Justin Langer wanted to return home midway through Australia's Ashes tour of England in 2001 and announce his retirement after being dropped from the side due to poor form, the current national team head coach has revealed.
The left-hander, who used to bat at the number three position, was short of runs and found himself out of the side before the start of the opening Test against the arch-rivals.
He was recalled for the fifth and final Test and asked to open the batting with fellow left-hander Matthew Hayden for the first time -- the start of one of the most successful opening partnerships in the history of the game.
"Literally, the week before I opened for the first time with Haydos, I told all my family I'm getting on a plane and leaving (and) I'm going home," Langer told the ABC's ‘One Plus One’ programme this week.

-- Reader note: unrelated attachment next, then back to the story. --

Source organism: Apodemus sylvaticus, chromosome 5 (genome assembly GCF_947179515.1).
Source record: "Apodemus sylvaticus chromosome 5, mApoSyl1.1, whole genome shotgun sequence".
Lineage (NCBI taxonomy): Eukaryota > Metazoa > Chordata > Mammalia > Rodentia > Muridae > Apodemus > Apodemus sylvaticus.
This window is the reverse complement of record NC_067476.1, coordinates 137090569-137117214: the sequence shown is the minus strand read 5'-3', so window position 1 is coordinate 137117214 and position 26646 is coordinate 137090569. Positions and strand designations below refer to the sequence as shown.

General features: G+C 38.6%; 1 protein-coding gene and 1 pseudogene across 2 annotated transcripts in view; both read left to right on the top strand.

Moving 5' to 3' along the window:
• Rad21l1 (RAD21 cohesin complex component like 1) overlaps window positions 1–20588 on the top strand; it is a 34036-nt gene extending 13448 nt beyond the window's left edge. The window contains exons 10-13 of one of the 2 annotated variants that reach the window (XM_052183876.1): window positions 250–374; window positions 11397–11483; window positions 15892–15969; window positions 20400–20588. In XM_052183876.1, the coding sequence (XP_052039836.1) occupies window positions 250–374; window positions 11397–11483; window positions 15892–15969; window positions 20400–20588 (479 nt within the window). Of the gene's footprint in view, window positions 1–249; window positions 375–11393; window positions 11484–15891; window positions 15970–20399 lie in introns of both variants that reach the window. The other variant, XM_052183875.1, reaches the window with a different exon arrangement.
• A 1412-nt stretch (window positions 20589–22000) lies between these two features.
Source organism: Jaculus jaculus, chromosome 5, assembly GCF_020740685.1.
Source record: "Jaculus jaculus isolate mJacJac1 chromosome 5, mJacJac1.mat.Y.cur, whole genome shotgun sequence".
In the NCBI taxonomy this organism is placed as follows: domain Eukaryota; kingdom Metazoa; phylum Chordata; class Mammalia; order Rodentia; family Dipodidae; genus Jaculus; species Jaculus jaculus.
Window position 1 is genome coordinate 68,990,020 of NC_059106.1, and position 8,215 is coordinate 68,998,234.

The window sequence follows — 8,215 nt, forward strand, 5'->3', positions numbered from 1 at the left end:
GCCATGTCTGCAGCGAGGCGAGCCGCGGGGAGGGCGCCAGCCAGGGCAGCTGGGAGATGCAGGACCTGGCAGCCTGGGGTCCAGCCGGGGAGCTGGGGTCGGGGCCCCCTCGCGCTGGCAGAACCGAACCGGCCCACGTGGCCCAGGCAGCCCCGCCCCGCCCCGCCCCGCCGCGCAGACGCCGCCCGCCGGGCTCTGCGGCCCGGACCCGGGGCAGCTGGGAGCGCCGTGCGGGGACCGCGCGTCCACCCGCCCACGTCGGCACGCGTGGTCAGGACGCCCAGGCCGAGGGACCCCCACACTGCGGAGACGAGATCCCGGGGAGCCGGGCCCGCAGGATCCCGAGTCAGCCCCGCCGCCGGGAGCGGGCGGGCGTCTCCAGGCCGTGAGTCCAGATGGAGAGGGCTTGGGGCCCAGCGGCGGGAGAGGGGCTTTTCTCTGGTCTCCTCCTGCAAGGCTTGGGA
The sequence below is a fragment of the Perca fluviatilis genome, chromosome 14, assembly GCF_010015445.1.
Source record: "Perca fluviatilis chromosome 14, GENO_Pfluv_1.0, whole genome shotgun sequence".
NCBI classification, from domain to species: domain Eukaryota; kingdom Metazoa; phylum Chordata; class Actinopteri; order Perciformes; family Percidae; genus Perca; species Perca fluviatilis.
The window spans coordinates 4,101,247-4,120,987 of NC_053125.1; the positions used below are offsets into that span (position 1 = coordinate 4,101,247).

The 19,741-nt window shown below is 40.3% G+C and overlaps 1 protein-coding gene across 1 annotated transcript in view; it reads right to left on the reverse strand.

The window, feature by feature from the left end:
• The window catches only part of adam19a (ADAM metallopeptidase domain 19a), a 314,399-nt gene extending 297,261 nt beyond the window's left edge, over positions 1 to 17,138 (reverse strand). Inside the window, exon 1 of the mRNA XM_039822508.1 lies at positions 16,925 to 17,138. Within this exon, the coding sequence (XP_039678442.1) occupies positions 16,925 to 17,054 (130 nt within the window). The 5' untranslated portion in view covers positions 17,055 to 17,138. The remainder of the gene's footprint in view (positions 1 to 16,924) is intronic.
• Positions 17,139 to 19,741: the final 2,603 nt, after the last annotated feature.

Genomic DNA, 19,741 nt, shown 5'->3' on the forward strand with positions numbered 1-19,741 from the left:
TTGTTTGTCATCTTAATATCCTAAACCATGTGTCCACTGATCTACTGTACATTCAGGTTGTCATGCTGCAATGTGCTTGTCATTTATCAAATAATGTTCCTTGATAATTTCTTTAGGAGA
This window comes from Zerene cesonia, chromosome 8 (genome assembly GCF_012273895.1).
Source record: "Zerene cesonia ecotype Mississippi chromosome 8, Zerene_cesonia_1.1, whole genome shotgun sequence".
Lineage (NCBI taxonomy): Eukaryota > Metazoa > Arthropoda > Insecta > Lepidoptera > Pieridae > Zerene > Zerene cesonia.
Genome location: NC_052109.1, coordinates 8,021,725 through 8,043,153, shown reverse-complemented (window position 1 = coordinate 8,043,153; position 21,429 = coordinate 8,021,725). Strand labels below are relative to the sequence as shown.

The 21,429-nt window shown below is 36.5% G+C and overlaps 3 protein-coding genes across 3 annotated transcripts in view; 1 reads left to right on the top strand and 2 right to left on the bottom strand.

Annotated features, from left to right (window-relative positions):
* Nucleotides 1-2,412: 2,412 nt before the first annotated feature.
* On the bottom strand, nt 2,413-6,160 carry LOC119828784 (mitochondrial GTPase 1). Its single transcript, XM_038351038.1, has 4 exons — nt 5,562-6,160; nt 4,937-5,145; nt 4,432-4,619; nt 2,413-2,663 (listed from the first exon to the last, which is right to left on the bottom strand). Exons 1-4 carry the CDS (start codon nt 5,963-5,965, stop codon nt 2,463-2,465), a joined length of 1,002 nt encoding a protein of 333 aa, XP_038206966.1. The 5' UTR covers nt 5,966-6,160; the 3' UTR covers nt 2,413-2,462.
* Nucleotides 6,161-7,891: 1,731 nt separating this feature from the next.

"I couldn't make a run, I thought I'd failed (and) I'd never play for Australia again. I'd been dropped at the start of the series when I thought I was going to play. My wife had flown over because I was going to retire the week before.
"I was so down in the dumps ... and out of nowhere, (captain) Steve Waugh rings me and says; 'you're going to open the batting tomorrow'."
Langer went on to score an unbeaten 102 at The Oval -- the first of his 16 centuries as an opener.
It proved to be the turning point of the career for Langer, who scored 7,696 runs from 105 Tests, including 23 hundreds.
"It was another great lesson," he said. "If you just hang in there, you never know what's around the corner."